jQuery: access original selection inside .each()?

Something I was wanting to do with jQuery the other day was to obtain a reference to the original selector from inside the each function. I was looking through the documentation and for the life of me couldn’t come across a suitable solution.

I had to use an external variable instead and reference that from within the function, which seems to be a non-optimal solution.


$('li').each(function () {
    // how to reference the $('li') selector from in here
    // without explicitly repeating the selector itself.
});

@pmw57, that is an interesting problem, although it doesn’t come up terribly often (most times you want the current element in the selection, not the entire selection). I think using an external variable isn’t really non-optimal, though. It’s one extra line of code, and doesn’t impact performance:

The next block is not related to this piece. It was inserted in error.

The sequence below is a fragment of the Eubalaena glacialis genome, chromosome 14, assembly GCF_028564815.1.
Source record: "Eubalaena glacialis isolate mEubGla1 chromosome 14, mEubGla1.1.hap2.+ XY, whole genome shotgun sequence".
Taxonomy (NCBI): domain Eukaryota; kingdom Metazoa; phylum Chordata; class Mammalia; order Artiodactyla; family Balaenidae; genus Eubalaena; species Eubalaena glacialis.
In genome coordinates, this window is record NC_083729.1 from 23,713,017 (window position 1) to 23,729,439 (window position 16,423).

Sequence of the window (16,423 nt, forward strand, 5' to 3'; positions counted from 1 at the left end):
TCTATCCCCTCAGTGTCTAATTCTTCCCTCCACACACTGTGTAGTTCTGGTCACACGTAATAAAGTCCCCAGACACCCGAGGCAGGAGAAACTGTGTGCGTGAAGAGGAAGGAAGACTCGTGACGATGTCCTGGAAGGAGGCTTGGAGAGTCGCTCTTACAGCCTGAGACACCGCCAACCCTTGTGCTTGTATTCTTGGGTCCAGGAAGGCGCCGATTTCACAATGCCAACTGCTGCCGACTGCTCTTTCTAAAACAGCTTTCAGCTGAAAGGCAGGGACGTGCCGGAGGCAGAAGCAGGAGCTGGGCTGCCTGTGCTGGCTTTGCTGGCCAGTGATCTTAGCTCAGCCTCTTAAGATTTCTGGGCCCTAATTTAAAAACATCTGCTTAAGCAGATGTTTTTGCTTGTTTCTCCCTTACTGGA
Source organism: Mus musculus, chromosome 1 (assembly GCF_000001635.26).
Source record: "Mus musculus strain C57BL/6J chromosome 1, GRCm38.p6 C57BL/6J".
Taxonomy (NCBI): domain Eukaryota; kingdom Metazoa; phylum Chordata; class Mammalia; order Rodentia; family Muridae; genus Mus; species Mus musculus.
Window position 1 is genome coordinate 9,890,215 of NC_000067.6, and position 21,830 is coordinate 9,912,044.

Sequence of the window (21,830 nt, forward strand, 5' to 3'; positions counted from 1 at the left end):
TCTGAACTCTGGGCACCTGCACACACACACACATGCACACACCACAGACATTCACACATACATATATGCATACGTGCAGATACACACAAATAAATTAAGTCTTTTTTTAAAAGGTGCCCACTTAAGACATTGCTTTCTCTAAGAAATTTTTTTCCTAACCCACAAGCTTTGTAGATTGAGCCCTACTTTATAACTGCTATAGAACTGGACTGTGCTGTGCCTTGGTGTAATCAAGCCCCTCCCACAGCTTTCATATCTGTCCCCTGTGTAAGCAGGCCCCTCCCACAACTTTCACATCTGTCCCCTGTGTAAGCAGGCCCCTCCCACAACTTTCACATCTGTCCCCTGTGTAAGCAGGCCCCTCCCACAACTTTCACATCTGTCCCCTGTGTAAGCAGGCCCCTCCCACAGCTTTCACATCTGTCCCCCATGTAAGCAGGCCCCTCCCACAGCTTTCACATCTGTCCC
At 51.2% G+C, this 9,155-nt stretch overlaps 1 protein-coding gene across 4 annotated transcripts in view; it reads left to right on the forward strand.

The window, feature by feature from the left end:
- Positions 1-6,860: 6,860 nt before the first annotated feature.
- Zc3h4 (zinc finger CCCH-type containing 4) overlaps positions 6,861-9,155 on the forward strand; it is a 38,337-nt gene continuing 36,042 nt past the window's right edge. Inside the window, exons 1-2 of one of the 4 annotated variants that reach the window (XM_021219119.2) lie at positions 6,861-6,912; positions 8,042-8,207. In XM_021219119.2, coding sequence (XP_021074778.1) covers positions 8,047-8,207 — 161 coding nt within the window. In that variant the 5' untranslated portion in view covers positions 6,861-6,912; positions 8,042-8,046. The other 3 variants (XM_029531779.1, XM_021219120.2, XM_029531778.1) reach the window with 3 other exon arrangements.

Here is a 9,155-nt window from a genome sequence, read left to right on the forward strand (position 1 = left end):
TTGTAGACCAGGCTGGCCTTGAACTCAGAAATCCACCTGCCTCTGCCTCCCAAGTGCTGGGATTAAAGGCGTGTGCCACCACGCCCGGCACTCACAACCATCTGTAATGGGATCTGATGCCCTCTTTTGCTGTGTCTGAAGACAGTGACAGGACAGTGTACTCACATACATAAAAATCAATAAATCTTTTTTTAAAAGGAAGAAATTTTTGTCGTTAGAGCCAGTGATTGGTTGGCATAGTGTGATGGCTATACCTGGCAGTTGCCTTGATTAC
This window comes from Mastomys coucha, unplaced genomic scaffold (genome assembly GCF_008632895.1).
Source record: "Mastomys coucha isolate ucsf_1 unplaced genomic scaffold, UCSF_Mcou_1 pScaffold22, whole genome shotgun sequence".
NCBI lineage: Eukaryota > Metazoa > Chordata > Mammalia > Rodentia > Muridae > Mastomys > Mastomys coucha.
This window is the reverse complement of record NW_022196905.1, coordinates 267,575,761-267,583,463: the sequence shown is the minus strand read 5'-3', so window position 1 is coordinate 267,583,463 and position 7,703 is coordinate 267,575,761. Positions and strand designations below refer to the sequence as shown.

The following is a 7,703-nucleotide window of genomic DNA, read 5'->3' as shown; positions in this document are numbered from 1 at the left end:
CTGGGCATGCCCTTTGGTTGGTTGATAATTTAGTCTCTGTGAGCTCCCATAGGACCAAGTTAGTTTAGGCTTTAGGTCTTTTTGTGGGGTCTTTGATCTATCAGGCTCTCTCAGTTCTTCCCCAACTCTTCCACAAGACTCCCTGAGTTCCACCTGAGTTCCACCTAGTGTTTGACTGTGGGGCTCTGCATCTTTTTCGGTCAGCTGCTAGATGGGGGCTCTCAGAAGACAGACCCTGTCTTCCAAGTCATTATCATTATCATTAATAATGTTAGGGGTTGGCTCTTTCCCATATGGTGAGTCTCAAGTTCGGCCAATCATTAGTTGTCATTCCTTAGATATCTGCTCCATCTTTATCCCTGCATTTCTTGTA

$li = $('li');
$li.each(function() {
  // $(this) is the current element and
  // $li is the full selection
});

What I was working on is a way to shuffle some list items.

The working code is:


$(function () {
    var items = '#slider ul li';
    var newItems = $('<ul></ul>');
    $(items).each(function (i) {
        var randomItem = Math.floor(Math.random() * ($(items).length - i));
        console.log($(items).get(randomItem));
        $(newItems).append($(items).get(randomItem));
    });
    $('#slider ul').replaceWith($(newItems));
});

What I’m looking for is a way to refer to $(items) without doing so explicitly from within the function. Either by using built-in jQuery methods to gain the reference, or by passing it through in some manner.

I don’t think there’s any jQuery sugar for that, but you should probably store the result of the selection (as I did in my previous post), rather than the selector string. Running the same selection over and over like that will hurt performance.

The reason why the selection has to be run over again, is that each time through the list itself changes due to one of the list items being moved out to the new items.

I suspect though that there are better ways?

I guess you do need to keep a refreshed copy of the object with each iteration. Even with standard DOM methods you would need to keep accessing childNodes (or something similar), as a NodeList obtained via getElementsByTagName(‘li’) would still be static.